L. Reichenbach, 1854
|Range of K. guimeti|
It is found in Bolivia, Brazil, Colombia, Costa Rica, Ecuador, Honduras, Nicaragua, Panama, Peru, and Venezuela. Its natural habitats are subtropical or tropical moist lowland forests, subtropical or tropical moist montane forests, and heavily degraded former forest.
Violet-headed hummingbirds are on average 8.1 cm (3.2 in) in length with a short, straight bill that averages 13 mm (0.51 in) in length. The head and throat of the male are intense violet or blue (depending on the angle viewed) with white spots behind each eye that stands out against the dark head. The back is metallic bluish-green (or bronze-green depending on the angle) and breast is green fading to a grey belly. The tail is green with tiny white-grey tail spots. The wings are black.
The violet-headed hummingbird ranges from Central America well into South America. This includes Honduras, Nicaragua, Costa Rica and Panama in Central America and western Venezuela, Colombia, Ecuador, Peru, northern Brazil, western Venezuela and northern Bolivia. The species tends to be local in distribution, common in some areas and rare in other seemingly identical areas.
The violet-headed hummingbird occurs in the mountains and has been recorded to occur from 200 to 850 m (660 to 2,790 ft) in Costa Rica, from 400 to 1,850 m (1,310 to 6,070 ft) in Colombia and 150 to 1,900 m (490 to 6,230 ft) in Venezuela.
Violet-headed hummingbirds are found on the edges of humid primary forest, openings in secondary forests, in shrub and thicket clearings and in various human modified habitat such as Stachytarpheta hedges in Costa Rica and shade-grown coffee plantations in Venezuela.
In Costa Rica, males sing in loose leks beginning in October and intensifying until the breeding season in December. The chorus continues until the dry season causes the flowers to disappear in February and March. The chorus picks up again when the rains begin again in April, but the heavy rains of May shut the chorus down again until October. The leks are located 5 to 18 m (16 to 59 ft) above the ground on the edge of clearings where the males sing conspicuously from slender dead twigs. Occasionally, an individual will sing solo without other violet-headed hummingbirds nearby.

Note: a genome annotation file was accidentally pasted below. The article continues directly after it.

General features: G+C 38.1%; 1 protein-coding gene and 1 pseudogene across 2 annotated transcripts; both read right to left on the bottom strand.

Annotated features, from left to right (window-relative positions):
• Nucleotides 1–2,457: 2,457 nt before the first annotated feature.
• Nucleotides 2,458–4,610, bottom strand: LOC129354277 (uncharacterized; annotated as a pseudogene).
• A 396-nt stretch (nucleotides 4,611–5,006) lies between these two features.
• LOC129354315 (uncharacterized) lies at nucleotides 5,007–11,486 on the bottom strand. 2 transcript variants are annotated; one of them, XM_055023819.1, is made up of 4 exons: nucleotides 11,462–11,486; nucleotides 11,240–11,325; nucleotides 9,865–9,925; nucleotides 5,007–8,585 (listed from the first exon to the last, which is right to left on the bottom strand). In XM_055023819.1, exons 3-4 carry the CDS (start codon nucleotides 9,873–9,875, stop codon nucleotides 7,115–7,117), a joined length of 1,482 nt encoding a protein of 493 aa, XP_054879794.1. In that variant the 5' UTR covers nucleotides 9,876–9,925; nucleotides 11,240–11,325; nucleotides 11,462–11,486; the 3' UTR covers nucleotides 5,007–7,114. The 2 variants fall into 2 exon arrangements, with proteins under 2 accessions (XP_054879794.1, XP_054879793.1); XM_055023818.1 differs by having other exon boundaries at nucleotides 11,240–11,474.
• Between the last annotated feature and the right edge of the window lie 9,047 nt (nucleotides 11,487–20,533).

The nest is a mossy cup built 1 to 5 m (3.3 to 16.4 ft) above forested mountain streams. They are normally built in February, but sometimes as early as January. The last young fledge in May.
The violet-headed hummingbird drinks nectar from understory flowering shrubs as well as taking small insects on the wing. In Costa Rica, a particular fondness for Stachytarpheta flowers has been reported with as many as one individual every 5–7 m (16–23 ft) on a hedge near Murcia.
Relationship with humans
The violet-headed hummingbird has been designated as a species of Least Concern due to its large range and ability to exist in human modified habitat. The flowering shrubs near Murcia, Costa Rica, were reported to be in an area cleared for agriculture with very few trees.
- BirdLife International (2012). "Klais guimeti". IUCN Red List of Threatened Species. Version 2013.2. International Union for Conservation of Nature. Retrieved 26 November 2013.
- Hilty & Brown 1986, p. 262.
- Dunning & Ridgely 1982, p. 225.
- Skutch 1958, p. 5.
- de Schauensee & Phelps 1978, p. 139.
- Hilty & Brown 1986, p. 249.
- Jones et al. 2002.
- Skutch 1958, p. 6.
- Skutch 1958, p. 9.
- Skutch 1958, pp. 9–10.
- Skutch 1958, p. 11.
- Dunning, John S.; Ridgely, Robert S. (1982). South American Land Birds: A Photographic Aid to Identification. Harrowood Books. ISBN 978-0915180226.
- Hilty, Steven L.; Brown, William L. (1986). Guide to the Birds of Colombia. Princeton University Press. ISBN 978-0691083728.
- Jones, Jason; Ramoni-Perazzi, Paolo; Carruthers, Erin H.; Robertson, Raleigh (2002). "Species Composition of Bird Communities in Shade Coffee Plantations in the Venezuelan Andes" (PDF). Ornithologia Neotropical. 13: 397–412.
- de Schauensee, Rodolphe Meyer; Phelps, William H. (1978). A Guide to the Birds of Venezuela. Princeton University Press. ISBN 978-0691082059.
- Skutch, A.F. (1958). "Life history of the Violet-headed Hummingbird" (PDF). Wilson Bulletin. 70 (1): 5–19.
|Wikimedia Commons has media related to Klais guimeti.|
|Wikispecies has information related to: Klais guimeti|
- BirdLife species factsheet for Klais guimeti
- "Violet-headed hummingbird media". Internet Bird Collection.
- Violet-headed hummingbird photo gallery at VIREO (Drexel University)
- Violet-headed hummingbird species account at NeotropicalBirds (Cornell University)